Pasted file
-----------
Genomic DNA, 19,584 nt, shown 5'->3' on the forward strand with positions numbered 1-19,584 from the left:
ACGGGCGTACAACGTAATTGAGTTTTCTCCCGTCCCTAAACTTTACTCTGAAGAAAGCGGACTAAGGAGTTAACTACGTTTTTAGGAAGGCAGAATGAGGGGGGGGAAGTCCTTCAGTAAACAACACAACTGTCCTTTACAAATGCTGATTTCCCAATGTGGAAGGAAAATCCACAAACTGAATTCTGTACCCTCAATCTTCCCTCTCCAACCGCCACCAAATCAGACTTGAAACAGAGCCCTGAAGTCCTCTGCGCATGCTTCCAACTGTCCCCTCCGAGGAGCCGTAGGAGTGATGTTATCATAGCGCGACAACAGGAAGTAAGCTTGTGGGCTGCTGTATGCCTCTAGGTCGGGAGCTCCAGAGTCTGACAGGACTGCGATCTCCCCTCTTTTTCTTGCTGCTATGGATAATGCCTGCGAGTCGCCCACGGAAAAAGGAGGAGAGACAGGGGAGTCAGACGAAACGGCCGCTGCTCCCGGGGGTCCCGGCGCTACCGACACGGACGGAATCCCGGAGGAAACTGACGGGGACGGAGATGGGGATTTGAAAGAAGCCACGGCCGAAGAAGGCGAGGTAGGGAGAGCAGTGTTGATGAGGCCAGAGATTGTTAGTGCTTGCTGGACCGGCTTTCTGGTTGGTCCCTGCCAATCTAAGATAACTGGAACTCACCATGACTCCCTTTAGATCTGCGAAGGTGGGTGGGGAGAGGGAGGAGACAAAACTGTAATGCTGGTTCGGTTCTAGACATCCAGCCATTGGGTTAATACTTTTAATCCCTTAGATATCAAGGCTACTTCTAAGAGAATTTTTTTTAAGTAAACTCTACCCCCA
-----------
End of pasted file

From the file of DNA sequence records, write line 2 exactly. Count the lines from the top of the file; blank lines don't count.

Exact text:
ACGGGCGTACAACGTAATTGAGTTTTCTCCCGTCCCTAAACTTTACTCTGAAGAAAGCGGACTAAGGAGTTAACTACGTTTTTAGGAAGGCAGAATGAGGGGGGGGAAGTCCTTCAGTAAACAACACAACTGTCCTTTACAAATGCTGATTTCCCAATGTGGAAGGAAAATCCACAAACTGAATTCTGTACCCTCAATCTTCCCTCTCCAACCGCCACCAAATCAGACTTGAAACAGAGCCCTGAAGTCCTCTGCGCATGCTTCCAACTGTCCCCTCCGAGGAGCCGTAGGAGTGATGTTATCATAGCGCGACAACAGGAAGTAAGCTTGTGGGCTGCTGTATGCCTCTAGGTCGGGAGCTCCAGAGTCTGACAGGACTGCGATCTCCCCTCTTTTTCTTGCTGCTATGGATAATGCCTGCGAGTCGCCCACGGAAAAAGGAGGAGAGACAGGGGAGTCAGACGAAACGGCCGCTGCTCCCGGGGGTCCCGGCGCTACCGACACGGACGGAATCCCGGAGGAAACTGACGGGGACGGAGATGGGGATTTGAAAGAAGCCACGGCCGAAGAAGGCGAGGTAGGGAGAGCAGTGTTGATGAGGCCAGAGATTGTTAGTGCTTGCTGGACCGGCTTTCTGGTTGGTCCCTGCCAATCTAAGATAACTGGAACTCACCATGACTCCCTTTAGATCTGCGAAGGTGGGTGGGGAGAGGGAGGAGACAAAACTGTAATGCTGGTTCGGTTCTAGACATCCAGCCATTGGGTTAATACTTTTAATCCCTTAGATATCAAGGCTACTTCTAAGAGAATTTTTTTTAAGTAAACTCTACCCCCA